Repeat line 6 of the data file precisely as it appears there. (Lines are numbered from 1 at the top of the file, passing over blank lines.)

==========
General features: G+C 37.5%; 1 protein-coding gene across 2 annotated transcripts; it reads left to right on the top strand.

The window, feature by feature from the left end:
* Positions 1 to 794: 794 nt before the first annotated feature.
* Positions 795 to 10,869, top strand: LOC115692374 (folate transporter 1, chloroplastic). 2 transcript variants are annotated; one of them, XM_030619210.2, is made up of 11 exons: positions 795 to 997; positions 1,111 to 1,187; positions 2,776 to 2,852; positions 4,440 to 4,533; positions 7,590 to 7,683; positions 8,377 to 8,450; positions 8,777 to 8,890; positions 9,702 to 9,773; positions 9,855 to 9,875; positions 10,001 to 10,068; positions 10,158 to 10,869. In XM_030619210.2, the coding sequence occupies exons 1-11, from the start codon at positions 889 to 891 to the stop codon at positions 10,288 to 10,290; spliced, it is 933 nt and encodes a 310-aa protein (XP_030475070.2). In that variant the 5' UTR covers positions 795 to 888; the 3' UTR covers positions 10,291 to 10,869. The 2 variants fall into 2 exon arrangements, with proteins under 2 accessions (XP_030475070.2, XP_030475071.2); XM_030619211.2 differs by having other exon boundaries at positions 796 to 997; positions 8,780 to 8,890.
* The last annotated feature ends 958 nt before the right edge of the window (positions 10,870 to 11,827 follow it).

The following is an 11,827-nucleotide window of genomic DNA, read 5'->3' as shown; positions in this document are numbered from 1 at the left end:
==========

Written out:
The following is an 11,827-nucleotide window of genomic DNA, read 5'->3' as shown; positions in this document are numbered from 1 at the left end: